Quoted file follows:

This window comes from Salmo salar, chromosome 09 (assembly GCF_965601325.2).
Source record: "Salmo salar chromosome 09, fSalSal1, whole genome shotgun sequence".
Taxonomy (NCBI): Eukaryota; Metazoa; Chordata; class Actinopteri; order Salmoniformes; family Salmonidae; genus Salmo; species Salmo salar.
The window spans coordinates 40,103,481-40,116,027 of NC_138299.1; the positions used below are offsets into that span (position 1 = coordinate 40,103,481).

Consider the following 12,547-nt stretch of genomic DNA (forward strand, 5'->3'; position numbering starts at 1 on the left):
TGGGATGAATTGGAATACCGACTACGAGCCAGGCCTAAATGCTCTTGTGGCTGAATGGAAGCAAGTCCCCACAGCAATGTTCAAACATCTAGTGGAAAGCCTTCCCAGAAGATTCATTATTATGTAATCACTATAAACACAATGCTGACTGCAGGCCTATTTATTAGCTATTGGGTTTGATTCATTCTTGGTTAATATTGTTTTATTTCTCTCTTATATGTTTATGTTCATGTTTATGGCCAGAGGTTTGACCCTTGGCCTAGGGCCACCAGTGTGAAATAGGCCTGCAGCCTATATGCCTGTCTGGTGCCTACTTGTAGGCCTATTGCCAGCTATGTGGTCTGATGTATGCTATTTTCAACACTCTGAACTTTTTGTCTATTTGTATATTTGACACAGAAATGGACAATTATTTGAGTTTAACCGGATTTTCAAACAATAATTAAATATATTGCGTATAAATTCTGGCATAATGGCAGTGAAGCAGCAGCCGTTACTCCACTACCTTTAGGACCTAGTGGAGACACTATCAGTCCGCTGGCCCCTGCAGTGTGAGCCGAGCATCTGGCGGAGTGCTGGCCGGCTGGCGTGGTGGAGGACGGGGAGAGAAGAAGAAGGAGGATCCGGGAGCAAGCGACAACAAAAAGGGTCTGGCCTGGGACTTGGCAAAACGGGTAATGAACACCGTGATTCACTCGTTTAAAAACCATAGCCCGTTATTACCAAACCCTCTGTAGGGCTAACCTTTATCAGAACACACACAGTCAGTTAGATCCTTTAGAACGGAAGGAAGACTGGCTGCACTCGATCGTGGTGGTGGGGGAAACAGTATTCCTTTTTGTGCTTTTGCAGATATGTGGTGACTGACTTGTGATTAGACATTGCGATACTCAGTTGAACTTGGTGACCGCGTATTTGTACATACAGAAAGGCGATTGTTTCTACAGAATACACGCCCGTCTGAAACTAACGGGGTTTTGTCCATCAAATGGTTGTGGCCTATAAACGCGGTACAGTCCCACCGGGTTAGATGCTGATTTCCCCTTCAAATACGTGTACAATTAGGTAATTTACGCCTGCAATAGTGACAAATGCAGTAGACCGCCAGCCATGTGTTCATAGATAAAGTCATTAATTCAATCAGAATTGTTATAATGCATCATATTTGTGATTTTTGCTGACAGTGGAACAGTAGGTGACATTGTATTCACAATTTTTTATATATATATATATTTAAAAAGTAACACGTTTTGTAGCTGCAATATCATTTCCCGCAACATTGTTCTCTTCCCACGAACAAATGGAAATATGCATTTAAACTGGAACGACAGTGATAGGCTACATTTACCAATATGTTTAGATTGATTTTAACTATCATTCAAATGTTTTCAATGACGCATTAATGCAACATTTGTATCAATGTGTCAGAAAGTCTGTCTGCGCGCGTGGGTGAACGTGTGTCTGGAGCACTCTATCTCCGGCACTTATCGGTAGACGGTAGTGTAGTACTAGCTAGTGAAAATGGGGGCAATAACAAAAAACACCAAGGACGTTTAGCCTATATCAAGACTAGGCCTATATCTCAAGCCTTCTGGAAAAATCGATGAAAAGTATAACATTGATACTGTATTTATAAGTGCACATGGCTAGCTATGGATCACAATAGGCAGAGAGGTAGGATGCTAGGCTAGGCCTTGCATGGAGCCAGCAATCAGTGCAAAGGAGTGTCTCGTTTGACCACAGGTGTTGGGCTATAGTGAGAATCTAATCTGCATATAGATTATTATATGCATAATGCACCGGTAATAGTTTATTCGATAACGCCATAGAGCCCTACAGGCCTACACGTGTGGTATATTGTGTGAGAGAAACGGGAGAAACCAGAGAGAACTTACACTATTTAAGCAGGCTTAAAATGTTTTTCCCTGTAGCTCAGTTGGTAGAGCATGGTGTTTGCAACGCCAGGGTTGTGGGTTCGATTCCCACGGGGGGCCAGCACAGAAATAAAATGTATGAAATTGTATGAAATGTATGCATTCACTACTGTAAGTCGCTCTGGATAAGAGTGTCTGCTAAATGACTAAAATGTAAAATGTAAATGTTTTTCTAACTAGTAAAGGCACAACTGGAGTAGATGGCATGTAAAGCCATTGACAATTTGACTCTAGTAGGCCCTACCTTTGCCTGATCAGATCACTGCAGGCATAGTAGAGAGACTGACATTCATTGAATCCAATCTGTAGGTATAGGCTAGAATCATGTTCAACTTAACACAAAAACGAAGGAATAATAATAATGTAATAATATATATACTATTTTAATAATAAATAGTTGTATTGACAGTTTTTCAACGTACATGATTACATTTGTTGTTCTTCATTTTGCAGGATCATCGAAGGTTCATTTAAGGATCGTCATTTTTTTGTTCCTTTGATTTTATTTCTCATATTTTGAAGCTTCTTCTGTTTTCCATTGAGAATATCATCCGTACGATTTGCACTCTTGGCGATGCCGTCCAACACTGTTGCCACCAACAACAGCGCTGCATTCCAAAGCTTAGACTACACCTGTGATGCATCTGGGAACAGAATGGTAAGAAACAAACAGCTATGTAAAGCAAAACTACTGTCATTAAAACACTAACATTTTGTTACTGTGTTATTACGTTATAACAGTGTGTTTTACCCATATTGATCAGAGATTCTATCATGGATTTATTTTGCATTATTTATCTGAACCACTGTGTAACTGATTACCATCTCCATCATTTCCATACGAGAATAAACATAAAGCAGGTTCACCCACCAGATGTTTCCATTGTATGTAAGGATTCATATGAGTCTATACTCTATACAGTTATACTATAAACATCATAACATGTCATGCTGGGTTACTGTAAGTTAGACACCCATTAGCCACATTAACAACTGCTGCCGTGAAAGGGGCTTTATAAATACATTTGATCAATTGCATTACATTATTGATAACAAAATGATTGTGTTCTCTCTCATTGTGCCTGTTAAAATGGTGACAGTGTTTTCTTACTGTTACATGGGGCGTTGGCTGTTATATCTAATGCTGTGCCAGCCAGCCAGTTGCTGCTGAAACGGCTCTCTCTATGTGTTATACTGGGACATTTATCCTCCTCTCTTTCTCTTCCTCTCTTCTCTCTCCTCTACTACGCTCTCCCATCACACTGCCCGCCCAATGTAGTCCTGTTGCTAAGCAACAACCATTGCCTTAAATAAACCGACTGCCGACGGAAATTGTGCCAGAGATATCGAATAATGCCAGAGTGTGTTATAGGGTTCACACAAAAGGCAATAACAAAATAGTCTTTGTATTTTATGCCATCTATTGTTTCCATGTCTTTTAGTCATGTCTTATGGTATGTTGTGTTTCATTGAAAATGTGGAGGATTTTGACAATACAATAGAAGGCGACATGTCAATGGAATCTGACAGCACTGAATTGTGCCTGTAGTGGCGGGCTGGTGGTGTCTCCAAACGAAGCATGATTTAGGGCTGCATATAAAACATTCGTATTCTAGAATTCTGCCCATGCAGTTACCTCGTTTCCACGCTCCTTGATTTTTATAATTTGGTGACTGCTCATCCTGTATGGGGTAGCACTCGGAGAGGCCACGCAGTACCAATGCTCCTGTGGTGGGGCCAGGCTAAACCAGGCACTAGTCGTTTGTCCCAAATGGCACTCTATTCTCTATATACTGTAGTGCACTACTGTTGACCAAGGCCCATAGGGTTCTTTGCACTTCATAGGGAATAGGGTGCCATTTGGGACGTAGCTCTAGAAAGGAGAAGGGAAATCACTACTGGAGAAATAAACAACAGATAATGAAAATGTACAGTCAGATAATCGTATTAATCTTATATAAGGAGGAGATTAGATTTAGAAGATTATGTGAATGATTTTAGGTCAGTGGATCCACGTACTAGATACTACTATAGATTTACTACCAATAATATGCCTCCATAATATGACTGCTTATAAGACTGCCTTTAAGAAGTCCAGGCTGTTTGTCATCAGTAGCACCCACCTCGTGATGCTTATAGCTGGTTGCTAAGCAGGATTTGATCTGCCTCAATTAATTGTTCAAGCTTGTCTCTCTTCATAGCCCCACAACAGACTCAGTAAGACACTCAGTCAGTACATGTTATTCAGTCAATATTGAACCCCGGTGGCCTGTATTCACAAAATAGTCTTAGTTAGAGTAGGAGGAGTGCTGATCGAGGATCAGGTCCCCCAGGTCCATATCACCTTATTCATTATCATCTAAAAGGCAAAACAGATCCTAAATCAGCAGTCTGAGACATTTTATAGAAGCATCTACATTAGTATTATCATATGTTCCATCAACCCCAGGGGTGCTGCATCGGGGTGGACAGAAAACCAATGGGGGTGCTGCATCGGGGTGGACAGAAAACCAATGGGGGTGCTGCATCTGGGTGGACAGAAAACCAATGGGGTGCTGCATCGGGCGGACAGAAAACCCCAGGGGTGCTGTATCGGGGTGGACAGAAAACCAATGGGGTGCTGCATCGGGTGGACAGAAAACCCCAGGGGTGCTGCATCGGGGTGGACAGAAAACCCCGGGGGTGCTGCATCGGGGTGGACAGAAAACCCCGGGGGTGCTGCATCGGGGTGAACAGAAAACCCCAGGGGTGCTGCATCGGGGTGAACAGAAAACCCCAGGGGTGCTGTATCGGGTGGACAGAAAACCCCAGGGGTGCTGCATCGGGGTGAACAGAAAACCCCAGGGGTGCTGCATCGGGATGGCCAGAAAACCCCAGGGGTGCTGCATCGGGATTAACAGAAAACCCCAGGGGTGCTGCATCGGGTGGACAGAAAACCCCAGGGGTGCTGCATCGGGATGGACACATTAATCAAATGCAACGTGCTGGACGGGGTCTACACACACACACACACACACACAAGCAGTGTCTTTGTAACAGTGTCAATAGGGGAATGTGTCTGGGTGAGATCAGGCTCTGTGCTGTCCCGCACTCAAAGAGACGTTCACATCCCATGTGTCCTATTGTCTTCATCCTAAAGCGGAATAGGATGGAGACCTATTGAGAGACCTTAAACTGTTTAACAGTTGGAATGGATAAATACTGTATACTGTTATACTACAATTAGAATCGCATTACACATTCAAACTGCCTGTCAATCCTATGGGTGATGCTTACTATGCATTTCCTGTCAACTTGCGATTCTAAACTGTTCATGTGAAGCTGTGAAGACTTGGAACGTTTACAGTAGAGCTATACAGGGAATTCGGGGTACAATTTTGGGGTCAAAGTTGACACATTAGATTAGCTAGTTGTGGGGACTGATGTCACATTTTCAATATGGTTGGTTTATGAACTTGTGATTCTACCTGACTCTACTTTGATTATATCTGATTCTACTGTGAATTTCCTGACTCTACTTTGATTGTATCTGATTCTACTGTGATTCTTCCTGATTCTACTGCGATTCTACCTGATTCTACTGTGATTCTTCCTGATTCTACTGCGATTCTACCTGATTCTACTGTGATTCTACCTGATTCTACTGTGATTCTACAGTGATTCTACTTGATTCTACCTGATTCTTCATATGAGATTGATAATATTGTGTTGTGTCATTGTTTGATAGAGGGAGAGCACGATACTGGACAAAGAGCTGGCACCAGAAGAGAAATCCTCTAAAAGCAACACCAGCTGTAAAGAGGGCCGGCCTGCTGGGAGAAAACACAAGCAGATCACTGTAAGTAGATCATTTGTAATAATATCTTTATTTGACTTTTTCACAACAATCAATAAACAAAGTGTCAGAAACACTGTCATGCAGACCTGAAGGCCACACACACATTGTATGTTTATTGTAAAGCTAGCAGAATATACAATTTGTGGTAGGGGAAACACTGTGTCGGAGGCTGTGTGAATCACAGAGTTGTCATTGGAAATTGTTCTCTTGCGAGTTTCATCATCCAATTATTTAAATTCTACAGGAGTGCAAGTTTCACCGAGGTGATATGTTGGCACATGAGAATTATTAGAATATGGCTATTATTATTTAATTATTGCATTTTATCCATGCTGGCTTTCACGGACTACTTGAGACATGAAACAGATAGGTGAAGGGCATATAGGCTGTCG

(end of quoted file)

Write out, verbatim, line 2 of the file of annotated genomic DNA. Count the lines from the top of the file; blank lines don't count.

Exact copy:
Source record: "Salmo salar chromosome 09, fSalSal1, whole genome shotgun sequence".